The disturbing video is here: http://www.msn.com/en-ca/video/watch/video/vi-BBg1HPc?ocid=OutNCAE&from=OutNCAE&FORM=BWVOLC
People of all races have been outraged and disgusted by these obvious abuses of police power, and they have filled streets in cities all over America to protest.
Here in Canada, being of African descent does not come with the same level of social oppression or stigma. It's important to say that this is just my own opinion.
We have an interesting perspective here in Canada. There are still awkward taboos and stereotypes surrounding black people (mostly based on American caricatures) and of course we encounter racism, much like many other minorities in any Western country. Yet, I can't help but be thankful that we do not encounter the blatant systematic oppression that our American cousins have to deal with daily.
The kind of systematic oppression that allowed a law enforcement official to claim that he was just so terrified of a big black 18 year old that he fired 12 shots indiscriminately at his direction in hopes of stopping the teenager. I'm not going to get into the weeds of the grand jury's decision or Officer Darren Wilson's testimony, but it was quite apparent that he was playing on not-so-latent American stereotypes in order to justify his fear and the events of that day.
Mike Brown was unarmed and in my opinion that is all that should matter.
Full breakdown here: http://www.usatoday.com/story/news/nation-now/2014/11/24/michael-brown-ferguson-timeline-key-moments/19318393/
Back to Canada.
I am incredibly patriotic, with an immense love for the country where I was born. I consider myself Canadian above anything else. I am African-Canadian too. My mother was a first-generation European-Canadian, and my dad immigrated to Canada from Sierra Leone in the early 80s. His love for PM Pierre Elliot Trudeau was infectious during my childhood. Most immigrants who came from developing countries during that time have an immense love for Trudeau, because he essentially equalized immigration in Canada, which was far more Euro-centric before his tenure as Prime Minister.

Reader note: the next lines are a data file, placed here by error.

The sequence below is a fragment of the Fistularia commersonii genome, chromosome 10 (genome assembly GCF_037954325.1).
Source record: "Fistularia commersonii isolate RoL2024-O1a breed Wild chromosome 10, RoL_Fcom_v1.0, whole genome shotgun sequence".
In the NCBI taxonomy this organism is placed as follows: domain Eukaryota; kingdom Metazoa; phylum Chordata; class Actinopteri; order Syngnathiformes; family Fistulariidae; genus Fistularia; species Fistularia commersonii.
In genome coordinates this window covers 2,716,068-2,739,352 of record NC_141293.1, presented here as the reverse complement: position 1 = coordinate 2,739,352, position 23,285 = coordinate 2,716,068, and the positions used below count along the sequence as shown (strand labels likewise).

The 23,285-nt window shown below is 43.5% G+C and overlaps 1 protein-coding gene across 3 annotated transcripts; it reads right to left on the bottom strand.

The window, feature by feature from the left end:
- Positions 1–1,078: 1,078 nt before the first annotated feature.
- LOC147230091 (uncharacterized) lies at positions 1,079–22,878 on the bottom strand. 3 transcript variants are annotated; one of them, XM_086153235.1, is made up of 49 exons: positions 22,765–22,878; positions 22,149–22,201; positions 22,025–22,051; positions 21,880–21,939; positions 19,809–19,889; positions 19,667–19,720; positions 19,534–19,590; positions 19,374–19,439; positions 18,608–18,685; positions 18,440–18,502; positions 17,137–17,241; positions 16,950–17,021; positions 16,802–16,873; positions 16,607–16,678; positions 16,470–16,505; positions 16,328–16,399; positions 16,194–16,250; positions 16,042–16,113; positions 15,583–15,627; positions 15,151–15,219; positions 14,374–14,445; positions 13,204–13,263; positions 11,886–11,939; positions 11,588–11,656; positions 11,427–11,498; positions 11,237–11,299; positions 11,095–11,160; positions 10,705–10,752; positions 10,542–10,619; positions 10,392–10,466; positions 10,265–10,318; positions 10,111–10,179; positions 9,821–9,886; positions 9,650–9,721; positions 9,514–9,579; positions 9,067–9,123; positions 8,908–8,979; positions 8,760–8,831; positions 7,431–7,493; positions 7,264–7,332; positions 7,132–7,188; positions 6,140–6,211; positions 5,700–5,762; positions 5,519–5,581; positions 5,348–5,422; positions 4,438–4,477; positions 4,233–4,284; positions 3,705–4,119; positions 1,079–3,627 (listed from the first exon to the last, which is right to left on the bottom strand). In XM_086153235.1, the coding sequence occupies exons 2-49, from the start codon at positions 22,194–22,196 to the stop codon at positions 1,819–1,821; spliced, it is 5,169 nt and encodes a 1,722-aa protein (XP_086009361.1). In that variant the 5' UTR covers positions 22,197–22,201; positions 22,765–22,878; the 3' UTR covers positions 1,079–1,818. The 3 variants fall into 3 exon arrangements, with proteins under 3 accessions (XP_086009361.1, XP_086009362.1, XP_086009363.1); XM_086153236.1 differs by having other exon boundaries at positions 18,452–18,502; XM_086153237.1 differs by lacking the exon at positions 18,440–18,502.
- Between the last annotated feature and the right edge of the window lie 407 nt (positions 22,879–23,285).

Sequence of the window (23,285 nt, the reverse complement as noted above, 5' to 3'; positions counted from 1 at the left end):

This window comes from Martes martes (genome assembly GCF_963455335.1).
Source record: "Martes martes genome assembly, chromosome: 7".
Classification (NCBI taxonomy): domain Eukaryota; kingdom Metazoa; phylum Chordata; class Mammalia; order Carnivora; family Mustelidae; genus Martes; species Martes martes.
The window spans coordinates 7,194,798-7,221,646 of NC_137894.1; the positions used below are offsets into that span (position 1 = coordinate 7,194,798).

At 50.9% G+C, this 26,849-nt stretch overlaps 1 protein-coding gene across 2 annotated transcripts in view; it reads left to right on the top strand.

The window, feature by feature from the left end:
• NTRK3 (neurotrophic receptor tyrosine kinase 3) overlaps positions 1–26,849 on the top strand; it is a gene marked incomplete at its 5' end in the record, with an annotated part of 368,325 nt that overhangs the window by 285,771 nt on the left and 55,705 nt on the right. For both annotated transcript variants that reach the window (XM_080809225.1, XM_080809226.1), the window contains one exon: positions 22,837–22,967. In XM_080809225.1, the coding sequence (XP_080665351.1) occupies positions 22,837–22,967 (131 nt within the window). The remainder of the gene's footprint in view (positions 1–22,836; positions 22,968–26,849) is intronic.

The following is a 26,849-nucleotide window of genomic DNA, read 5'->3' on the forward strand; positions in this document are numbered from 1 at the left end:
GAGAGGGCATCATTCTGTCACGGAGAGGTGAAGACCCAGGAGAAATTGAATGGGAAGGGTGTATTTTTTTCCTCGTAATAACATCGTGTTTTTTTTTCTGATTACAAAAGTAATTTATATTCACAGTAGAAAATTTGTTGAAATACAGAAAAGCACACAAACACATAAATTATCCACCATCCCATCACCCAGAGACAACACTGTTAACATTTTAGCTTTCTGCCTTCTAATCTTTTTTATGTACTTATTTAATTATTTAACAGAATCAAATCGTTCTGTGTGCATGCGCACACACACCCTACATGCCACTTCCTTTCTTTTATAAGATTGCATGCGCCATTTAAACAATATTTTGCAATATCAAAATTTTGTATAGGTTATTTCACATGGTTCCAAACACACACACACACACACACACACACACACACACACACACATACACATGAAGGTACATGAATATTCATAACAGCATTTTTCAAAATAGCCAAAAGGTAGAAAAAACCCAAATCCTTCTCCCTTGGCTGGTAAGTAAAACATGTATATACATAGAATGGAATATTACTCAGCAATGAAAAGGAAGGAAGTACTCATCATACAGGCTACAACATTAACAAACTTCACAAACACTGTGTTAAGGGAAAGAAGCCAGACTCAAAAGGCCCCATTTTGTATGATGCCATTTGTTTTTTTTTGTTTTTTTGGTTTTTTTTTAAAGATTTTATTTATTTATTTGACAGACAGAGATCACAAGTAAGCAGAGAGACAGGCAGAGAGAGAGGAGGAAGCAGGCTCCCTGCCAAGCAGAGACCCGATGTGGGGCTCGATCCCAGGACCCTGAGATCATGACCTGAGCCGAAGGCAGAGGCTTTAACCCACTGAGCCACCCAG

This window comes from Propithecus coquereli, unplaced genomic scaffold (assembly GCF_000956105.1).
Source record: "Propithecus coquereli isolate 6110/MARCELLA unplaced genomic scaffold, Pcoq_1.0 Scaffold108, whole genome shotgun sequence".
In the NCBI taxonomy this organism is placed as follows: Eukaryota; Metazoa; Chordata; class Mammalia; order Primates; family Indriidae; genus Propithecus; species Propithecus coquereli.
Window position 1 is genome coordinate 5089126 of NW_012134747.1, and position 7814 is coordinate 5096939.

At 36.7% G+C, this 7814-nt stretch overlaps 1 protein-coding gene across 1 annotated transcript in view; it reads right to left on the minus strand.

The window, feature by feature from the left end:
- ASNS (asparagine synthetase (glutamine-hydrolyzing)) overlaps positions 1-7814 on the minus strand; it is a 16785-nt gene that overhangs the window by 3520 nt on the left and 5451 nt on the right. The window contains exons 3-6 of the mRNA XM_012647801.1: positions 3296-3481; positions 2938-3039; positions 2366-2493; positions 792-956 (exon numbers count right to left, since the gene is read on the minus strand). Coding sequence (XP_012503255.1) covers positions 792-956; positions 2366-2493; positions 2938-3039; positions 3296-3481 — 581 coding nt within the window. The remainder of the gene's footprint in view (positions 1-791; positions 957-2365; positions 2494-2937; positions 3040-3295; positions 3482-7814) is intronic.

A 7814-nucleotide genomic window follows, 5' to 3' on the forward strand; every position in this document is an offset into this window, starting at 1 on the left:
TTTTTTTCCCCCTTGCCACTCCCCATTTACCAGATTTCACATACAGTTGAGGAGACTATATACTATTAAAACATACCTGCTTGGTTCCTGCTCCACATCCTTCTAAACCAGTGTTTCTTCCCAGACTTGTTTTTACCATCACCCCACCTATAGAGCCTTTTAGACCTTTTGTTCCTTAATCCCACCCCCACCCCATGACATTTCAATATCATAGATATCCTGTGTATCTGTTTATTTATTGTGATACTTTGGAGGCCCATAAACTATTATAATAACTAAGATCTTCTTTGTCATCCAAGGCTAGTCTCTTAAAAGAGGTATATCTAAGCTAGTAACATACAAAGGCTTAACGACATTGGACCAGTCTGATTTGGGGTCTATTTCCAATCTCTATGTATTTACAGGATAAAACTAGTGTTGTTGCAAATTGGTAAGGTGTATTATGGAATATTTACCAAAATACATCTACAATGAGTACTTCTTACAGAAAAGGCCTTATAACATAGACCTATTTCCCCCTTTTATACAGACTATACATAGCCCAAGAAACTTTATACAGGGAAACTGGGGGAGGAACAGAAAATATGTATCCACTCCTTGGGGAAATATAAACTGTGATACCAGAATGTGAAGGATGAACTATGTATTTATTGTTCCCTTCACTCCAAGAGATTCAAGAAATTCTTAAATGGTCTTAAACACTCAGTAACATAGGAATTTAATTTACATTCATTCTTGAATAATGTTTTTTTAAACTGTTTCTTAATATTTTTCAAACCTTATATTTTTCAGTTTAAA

Canada's multicultural society and liberal ideals of progress for everyone have allowed me to largely ignore the racism that does exist - choosing to focus on my future instead. However, not every African-Canadian feels the same way or shares my perspective. The casual stereotyping or use of derogatory racist remarks does impact too many even here in multicultural Canada. Still, I would hope that on a night like November 24, 2014, all African-Canadians felt a sense of gratefulness for being in a country that does not have a corrupt and racially-biased legal system.
Of course, Canada is far from perfect and the argument could be made that there is ongoing systematic oppression of First Nations communities across the country. But the legal system seems to be much more impartial (as law is supposed to be) and an important tool as they struggle for equal access to human rights like healthcare, shelter and education that the rest of Canada enjoys.
Back to America.
I know many African-Canadians who don't like being lumped in with African-Americans, but for better or worse our history is interconnected and the profound cultural impact of America is inescapable. When they face injustice, we share in their anger and sadness. When they elected President Barack Obama we watched with glee and celebrated with them. And of course the music of African-Americans has impacted our culture here in Canada and I would argue it has had that impact globally, again for better or worse.
It is an interesting time for global race-relations. We all want to think we are in a post-racial era, largely due to the blood, sweat and tears endured by protestors during the Civil Rights Era. Unfortunately, it is clear that a bigger shift is needed and that shift is less political and more personal in nature.
Here are some classic tunes about the African-American experience.
Mos Def - Umi Says
James Brown - Say It Loud (I'm Black & I'm Proud)